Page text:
LOS ANGELES–Frankly, we were all a bit nervous about how Lieberman would do, with only a week to memorize his Torah portion. But guess what? Joey–as Hadassah calls him–did great.
Lieberman’s big bar mitzvah had a political purpose and an ethnic purpose. The political purpose was to assure the liberal base of the party, which dominates the convention hall, that he poses no threat to them, while at the same time reaching out to the swing voters who will decide the election. Al Gore has found this balancing act daunting, but Lieberman executed it deftly. On the major domestic issues where he stands accused of straying from liberal orthodoxy–affirmative action, education vouchers, and Social Security privatization–Lieberman provided a measure of reassurance to the audience without backtracking completely. On affirmative action he said, “I continue to say, when it comes to affirmative action, mend it, but please, don’t end it.” On education, he said, “We’re going to do one other thing that our Republican friends will not: We are going to treat the people who teach our children like the professionals they are.” This is music to the ears of public-school teachers.
At the same time, Lieberman extended a hand to independent voters watching at home. The first, very clever, touch was his warm reference to “my friend John McCain.” Another was a strong passage touting his and Gore’s support of the Persian Gulf War and disputing George W. Bush’s charge that Democrats have left a “hollow” military. Finally, Lieberman included a “values” passage that made reference to his complaints about degrading entertainment. “In America, there is a swelling sense that our standards of decency and civility have eroded,” he said to mild applause. “No parent should be forced to compete with popular culture to raise their children.” I expect that line played much better beyond Los Angeles.
The ethnic purpose of the speech was to cast his Jewishness in such a way that it becomes an asset and not a liability. Lieberman did this as he has for the past week, by foregrounding his background, wearing his identity on his sleeve rather than burying it. Lieberman presents himself not as a Democrat who happens to be Jewish, an accident of birth that shouldn’t matter, but as a proud, believing Jew, a strong identification that should matter. Lieberman seems not to have given a second thought to the idea that someone might not react well to his identity. And because he comes across as such a mensch, a warm, decent human being and not a plastic politician, his ethnic pride is infectious.
It is true that Lieberman has fine-tuned the presentation of his Jewishness somewhat. At his debut appearance last week, he gave a speech drenched in religiosity and Hebrew prayer. Tonight, he used no Hebrew and offered no prayers. Nor did he explicitly discuss his faith. The closest he came to doing so was to say that he and Gore have “shared private moments of prayer.” Instead, Lieberman sought to highlight the cultural experience of being Jewish in America, with a discussion of how welcome his immigrant grandmother felt in America, how his father worked all night on the bakery truck to provide for his family, and how his wife’s parents survived the Holocaust. “The fact that half a century later, their daughter would be standing on this stage is a testament to the continuing power of the American dream,” he said, movingly.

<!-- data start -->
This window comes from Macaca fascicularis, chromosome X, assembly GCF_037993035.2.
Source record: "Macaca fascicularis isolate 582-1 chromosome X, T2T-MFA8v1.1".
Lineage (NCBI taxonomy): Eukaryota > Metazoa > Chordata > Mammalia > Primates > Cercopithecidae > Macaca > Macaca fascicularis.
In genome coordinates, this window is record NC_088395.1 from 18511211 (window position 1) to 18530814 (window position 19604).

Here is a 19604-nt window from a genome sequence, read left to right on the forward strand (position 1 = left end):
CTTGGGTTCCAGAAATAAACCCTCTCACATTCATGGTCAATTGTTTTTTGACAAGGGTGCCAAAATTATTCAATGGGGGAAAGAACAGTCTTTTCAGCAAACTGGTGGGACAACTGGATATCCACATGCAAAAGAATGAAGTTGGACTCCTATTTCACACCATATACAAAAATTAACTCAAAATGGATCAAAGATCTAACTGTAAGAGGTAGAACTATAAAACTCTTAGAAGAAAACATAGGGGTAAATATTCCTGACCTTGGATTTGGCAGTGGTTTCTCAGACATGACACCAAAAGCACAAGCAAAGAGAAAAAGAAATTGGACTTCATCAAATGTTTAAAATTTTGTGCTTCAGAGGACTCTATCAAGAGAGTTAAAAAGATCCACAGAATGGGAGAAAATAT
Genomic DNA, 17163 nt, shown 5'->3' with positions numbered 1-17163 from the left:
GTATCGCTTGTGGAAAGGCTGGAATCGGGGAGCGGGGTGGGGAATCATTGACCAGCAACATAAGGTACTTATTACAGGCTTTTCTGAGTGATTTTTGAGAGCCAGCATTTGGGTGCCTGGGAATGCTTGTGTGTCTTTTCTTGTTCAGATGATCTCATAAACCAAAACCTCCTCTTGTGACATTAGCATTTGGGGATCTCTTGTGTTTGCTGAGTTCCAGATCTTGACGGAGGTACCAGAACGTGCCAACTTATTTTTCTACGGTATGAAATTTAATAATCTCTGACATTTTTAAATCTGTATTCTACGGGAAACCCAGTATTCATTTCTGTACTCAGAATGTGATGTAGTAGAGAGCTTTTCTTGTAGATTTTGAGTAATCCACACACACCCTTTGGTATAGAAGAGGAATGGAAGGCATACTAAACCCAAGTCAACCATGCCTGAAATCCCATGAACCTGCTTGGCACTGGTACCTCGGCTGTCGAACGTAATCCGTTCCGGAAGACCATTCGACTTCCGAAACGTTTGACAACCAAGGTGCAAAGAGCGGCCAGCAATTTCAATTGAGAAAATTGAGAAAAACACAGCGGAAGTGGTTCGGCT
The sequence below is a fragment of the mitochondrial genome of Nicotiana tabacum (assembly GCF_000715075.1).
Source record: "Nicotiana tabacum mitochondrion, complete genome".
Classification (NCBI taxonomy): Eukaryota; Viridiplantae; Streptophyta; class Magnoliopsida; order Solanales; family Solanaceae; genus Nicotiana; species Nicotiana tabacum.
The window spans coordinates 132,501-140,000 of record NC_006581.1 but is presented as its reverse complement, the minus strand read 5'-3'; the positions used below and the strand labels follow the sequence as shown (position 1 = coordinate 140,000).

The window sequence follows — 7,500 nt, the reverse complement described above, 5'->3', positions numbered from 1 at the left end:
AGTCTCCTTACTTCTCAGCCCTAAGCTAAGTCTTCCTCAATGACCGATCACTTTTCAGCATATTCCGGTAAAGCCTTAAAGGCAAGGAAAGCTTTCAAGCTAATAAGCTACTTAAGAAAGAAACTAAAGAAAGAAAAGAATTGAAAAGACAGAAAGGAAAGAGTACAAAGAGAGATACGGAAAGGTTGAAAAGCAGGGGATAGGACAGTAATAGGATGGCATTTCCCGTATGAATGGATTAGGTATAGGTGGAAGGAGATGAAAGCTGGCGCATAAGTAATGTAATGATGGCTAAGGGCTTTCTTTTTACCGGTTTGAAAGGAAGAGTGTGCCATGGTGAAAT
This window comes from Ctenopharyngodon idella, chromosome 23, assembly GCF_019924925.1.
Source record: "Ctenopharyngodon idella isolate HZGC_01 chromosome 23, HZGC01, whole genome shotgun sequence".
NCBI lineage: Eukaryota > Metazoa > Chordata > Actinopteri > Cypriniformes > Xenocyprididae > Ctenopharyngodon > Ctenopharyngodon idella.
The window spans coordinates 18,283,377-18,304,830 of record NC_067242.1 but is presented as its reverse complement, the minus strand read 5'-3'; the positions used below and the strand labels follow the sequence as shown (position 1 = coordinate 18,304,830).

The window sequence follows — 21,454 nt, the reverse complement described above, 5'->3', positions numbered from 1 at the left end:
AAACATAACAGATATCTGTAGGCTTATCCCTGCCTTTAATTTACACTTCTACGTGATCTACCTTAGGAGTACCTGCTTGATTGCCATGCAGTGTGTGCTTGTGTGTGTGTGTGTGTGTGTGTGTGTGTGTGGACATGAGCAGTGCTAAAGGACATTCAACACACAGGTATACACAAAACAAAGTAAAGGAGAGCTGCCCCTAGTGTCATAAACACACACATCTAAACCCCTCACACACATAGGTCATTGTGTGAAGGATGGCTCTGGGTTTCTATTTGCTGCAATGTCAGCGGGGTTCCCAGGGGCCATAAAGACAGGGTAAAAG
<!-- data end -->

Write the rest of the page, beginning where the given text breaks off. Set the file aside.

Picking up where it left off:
Lieberman’s drift from religious Judaism to cultural Judaism may be a reaction to the way his announcement speech was greeted. Though conservative Christians praised it and the general public seems to have liked it, there is much discomfort, especially among secular Jews, with Lieberman’s frequent invocations of God and religion. Many respond in this way as a matter of simple consistency: If one objects to members of the religious right bringing their faith into civic discourse, one must complain about a liberal Jew doing the same thing.
There is, however, a big difference. Joe Lieberman is a member of a religious minority. When he invokes his Jewish faith, he is expressing his own beliefs and explaining them to those who may not understand them. There is no implication that his observance ought to be shared by his audience, and hence no cause for concern on the part of any other religious group.
When a religious Christian express his faith in a public, political setting, none of this is a given. For one thing, Christianity is a proselytizing religion; it seeks converts. For some, it means a belief that, as George W. Bush once said, Jews aren’t eligible for entry into the kingdom of heaven. On the far right, there are people who do not accept the separation of church and state, who think America should be a Christian nation, and that Christian prayers belong in public classrooms. For this reason, it’s incumbent upon Christian politicians who want to invoke their god to also make clear that they don’t seek to impose their views. For many Jews in this country, Christian prejudice and discrimination are recent historical memories.
Lest they seem hypocritical, religious minorities should play by the same rules they apply to the majority. It’s not reasonable to insist that politicians keep their faith to themselves. That would make it virtually impossible for a Joe Lieberman–or a George W. Bush, or an Al Gore, for that matter–to explain to the country who he is. What is reasonable, however, to ask is that such expressions always come with a clear caveat: These are my views. I do not assume that they are yours.